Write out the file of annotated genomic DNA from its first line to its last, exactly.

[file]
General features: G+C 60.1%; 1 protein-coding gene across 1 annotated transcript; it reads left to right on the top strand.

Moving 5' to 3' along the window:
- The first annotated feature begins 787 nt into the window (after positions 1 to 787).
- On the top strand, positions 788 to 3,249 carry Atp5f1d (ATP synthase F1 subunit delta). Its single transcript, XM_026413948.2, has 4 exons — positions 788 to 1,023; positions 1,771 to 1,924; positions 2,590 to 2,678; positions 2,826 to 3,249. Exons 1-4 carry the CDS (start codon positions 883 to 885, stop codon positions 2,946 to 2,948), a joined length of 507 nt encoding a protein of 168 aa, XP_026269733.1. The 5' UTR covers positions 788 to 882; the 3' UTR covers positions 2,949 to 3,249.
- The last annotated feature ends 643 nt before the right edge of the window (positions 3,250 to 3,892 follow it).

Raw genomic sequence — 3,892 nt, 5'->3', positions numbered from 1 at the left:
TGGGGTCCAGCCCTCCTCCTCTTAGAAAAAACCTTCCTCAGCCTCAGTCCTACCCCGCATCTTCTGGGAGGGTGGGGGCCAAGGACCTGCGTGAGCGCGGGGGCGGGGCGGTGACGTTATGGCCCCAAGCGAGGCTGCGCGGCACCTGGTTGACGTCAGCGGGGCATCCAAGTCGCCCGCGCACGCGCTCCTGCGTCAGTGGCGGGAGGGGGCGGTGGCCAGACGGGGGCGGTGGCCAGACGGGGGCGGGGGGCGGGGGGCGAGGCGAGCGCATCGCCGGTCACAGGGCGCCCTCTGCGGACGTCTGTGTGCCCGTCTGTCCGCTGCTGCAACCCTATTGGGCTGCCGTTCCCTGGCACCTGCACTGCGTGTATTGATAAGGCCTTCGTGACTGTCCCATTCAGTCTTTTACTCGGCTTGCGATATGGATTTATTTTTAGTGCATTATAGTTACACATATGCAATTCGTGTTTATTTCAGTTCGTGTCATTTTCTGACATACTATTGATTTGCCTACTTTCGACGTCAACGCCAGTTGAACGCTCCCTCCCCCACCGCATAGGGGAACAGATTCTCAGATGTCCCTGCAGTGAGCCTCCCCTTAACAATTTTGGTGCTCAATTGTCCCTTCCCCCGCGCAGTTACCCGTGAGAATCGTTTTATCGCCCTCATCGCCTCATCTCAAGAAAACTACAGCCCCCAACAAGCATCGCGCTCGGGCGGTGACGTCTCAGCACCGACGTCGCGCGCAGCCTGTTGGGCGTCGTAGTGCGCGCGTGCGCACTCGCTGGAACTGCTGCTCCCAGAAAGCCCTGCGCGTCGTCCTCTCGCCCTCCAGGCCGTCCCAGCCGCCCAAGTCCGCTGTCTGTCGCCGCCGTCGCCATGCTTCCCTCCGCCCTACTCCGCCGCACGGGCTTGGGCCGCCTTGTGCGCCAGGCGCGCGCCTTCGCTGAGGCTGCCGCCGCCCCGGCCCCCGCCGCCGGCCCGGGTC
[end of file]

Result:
General features: G+C 60.1%; 1 protein-coding gene across 1 annotated transcript; it reads left to right on the top strand.

Moving 5' to 3' along the window:
- The first annotated feature begins 787 nt into the window (after positions 1 to 787).
- On the top strand, positions 788 to 3,249 carry Atp5f1d (ATP synthase F1 subunit delta). Its single transcript, XM_026413948.2, has 4 exons — positions 788 to 1,023; positions 1,771 to 1,924; positions 2,590 to 2,678; positions 2,826 to 3,249. Exons 1-4 carry the CDS (start codon positions 883 to 885, stop codon positions 2,946 to 2,948), a joined length of 507 nt encoding a protein of 168 aa, XP_026269733.1. The 5' UTR covers positions 788 to 882; the 3' UTR covers positions 2,949 to 3,249.
- The last annotated feature ends 643 nt before the right edge of the window (positions 3,250 to 3,892 follow it).

Raw genomic sequence — 3,892 nt, 5'->3', positions numbered from 1 at the left:
TGGGGTCCAGCCCTCCTCCTCTTAGAAAAAACCTTCCTCAGCCTCAGTCCTACCCCGCATCTTCTGGGAGGGTGGGGGCCAAGGACCTGCGTGAGCGCGGGGGCGGGGCGGTGACGTTATGGCCCCAAGCGAGGCTGCGCGGCACCTGGTTGACGTCAGCGGGGCATCCAAGTCGCCCGCGCACGCGCTCCTGCGTCAGTGGCGGGAGGGGGCGGTGGCCAGACGGGGGCGGTGGCCAGACGGGGGCGGGGGGCGGGGGGCGAGGCGAGCGCATCGCCGGTCACAGGGCGCCCTCTGCGGACGTCTGTGTGCCCGTCTGTCCGCTGCTGCAACCCTATTGGGCTGCCGTTCCCTGGCACCTGCACTGCGTGTATTGATAAGGCCTTCGTGACTGTCCCATTCAGTCTTTTACTCGGCTTGCGATATGGATTTATTTTTAGTGCATTATAGTTACACATATGCAATTCGTGTTTATTTCAGTTCGTGTCATTTTCTGACATACTATTGATTTGCCTACTTTCGACGTCAACGCCAGTTGAACGCTCCCTCCCCCACCGCATAGGGGAACAGATTCTCAGATGTCCCTGCAGTGAGCCTCCCCTTAACAATTTTGGTGCTCAATTGTCCCTTCCCCCGCGCAGTTACCCGTGAGAATCGTTTTATCGCCCTCATCGCCTCATCTCAAGAAAACTACAGCCCCCAACAAGCATCGCGCTCGGGCGGTGACGTCTCAGCACCGACGTCGCGCGCAGCCTGTTGGGCGTCGTAGTGCGCGCGTGCGCACTCGCTGGAACTGCTGCTCCCAGAAAGCCCTGCGCGTCGTCCTCTCGCCCTCCAGGCCGTCCCAGCCGCCCAAGTCCGCTGTCTGTCGCCGCCGTCGCCATGCTTCCCTCCGCCCTACTCCGCCGCACGGGCTTGGGCCGCCTTGTGCGCCAGGCGCGCGCCTTCGCTGAGGCTGCCGCCGCCCCGGCCCCCGCCGCCGGCCCGGGTC